Last night was the season finale of The Mindy Project, and if we’re being honest, this episode had a lot of weirdness. Let’s just jump right in with a brief spattering of some of the strange, okay? Because bullet points are really the only way I can process the mess of this episode.
—Let’s get Ukranian (?) Laura Dern out of the way right off the bat. For a role that was nothing more than an “accents are funny” joke, she f*cking nailed it. She nailed it so hard it made me very uncomfortable for enjoying it.
—Oh good! The old boyfriend round-up. Because if you can’t pull out all the sitcom standby tropes for a season finale, when can you? This made zero sense, but at least it gave us a couple minutes of B.J. Novak, Max Greenfield, and Anders Holm. (Plus that other guy.)
—Yay! Peter’s back! For some almost plausible reason that kind of makes sense. Though, just as Mindy apparently couldn’t find one single person in her office or all of New York to check her blood pressure, Peter, I suppose, doesn’t trust anyone in Texas to give him a haircut.
But the real issue that needs addressing— not just in this episode, but in most of this season— is the show’s central couple. I’ve had a lot of problems with Danny and Mindy’s relationship this season. There’s a recurring pattern of Danny seeing some fault in Mindy >> making her feel disappointing or generally Less Than >> Mindy expressing her hurt and/or resolving to make some change to her fundamental personhood >> Danny making some grand gesture/sexy dance to prove they’re meant to be. The thing is, I’m not sure I DO think they’re meant to be. This pattern skeeves me out and don’t you give me that “It’s fictional” bullcrap. Of course they’re not real people, but an unhealthy relationship is an unhealthy relationship, fiction or no.
The frustrating part of my issues with Mindy is that I can’t get myself to write the show off entirely. Because there is some really interesting stuff going on; I’m just not convinced it’s all deliberate. The flounderings of Mindy and Danny make for one of the most realistic couples on television. When he’s not micromanaging her life or making weird comments about how her parents are probably naming a goat after their son in India, Danny’s concerns over his relationship with Mindy are realistic and relatable, and that relatability can lead to some truly heartfelt moments. Danny’s not a bad guy for not being sure he wants to marry Mindy, and last night’s revelation of his uncertainty wasn’t out of the blue. (This season started, remember, with him being ashamed of their relationship, and later on, when he read in Mindy’s diary about her desire to get married, he almost left her.) I just can’t help feeling that I would be more invested in his mind being changed if their relationship weren’t built on a foundation of such an unequal power dynamic. Still, there is a tenderness there. In the finale, when Annette tells Danny “Maybe the problem isn’t marriage. Maybe the problem is we picked people who didn’t deserve it,” you can’t possibly not feel for Danny.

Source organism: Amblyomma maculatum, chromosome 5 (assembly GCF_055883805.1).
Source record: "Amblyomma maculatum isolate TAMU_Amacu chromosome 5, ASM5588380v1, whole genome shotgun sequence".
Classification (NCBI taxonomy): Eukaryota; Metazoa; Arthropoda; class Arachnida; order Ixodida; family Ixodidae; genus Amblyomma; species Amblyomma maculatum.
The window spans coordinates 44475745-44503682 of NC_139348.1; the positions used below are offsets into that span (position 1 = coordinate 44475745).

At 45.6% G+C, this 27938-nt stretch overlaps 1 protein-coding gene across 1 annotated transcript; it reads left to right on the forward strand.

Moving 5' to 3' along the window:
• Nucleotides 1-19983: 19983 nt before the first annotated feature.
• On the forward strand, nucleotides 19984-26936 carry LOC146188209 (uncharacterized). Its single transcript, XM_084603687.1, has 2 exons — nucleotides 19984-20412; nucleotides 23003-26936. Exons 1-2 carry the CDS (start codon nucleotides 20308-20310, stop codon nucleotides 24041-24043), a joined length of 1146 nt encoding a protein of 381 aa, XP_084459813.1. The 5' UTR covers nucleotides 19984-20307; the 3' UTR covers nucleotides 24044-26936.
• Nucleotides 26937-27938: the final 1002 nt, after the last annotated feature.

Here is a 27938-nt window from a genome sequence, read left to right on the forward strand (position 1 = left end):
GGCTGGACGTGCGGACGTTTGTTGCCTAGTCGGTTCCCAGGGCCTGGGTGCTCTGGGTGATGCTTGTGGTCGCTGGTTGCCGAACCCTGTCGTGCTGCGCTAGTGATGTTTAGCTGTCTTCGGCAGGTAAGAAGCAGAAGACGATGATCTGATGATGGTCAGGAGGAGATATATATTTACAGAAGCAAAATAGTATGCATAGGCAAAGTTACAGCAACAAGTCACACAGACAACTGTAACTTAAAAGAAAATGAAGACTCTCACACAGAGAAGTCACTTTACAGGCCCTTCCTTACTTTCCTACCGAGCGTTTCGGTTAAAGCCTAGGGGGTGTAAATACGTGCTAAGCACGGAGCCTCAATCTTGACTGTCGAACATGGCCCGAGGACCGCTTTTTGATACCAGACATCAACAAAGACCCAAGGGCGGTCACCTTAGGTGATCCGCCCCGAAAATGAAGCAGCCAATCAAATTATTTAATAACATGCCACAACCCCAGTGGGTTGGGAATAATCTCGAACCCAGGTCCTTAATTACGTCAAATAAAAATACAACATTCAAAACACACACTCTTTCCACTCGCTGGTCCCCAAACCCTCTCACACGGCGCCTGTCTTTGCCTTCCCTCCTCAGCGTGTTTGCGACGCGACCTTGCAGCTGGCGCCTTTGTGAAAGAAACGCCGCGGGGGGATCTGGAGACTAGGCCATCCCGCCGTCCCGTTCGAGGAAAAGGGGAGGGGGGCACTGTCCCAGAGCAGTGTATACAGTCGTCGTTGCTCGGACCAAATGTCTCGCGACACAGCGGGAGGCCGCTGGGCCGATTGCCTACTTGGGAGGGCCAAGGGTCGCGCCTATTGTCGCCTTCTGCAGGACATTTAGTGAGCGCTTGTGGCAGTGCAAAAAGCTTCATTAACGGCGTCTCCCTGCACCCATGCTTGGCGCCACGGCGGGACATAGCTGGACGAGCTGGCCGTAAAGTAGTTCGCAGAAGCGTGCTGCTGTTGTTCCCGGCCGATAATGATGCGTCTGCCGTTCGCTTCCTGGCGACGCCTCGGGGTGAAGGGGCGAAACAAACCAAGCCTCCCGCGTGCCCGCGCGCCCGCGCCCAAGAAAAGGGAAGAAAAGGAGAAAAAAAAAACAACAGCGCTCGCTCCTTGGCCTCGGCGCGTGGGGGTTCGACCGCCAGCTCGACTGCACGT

And that’s the thing: I do feel for Danny. I love Danny. I just don’t love him and Mindy together. Most of this season seems to have been spent trying to figure out what to do with these two. The show has had them together, has had them apart (with her in San Francisco), and finally threw a baby into the mix to shake things up. And if there’s anything that definitely won’t stabilize this relationship (or any relationship!), it’s a baby. This season finale couldn’t have come at a better time, because these two needed to hit the pause button. The Mindy Project hasn’t gotten an official fourth season order, but it would be surprising if the show didn’t return. And I hope it does. I just hope it comes back with a bit more focus. Whether Danny’s grand gesture at the end of this season pays off, or if they decide their differences are irreconcilable, I’m rooting for this show. I’ve loved it before and I trust I can love it again. I hope that, like Mindy and Danny, the show and I are only going through a rough patch.
Vivian Kane hopes you noticed there were ZERO GIFs in this ‘Mindy Project’ write-up. It’s like she’s growing as a person.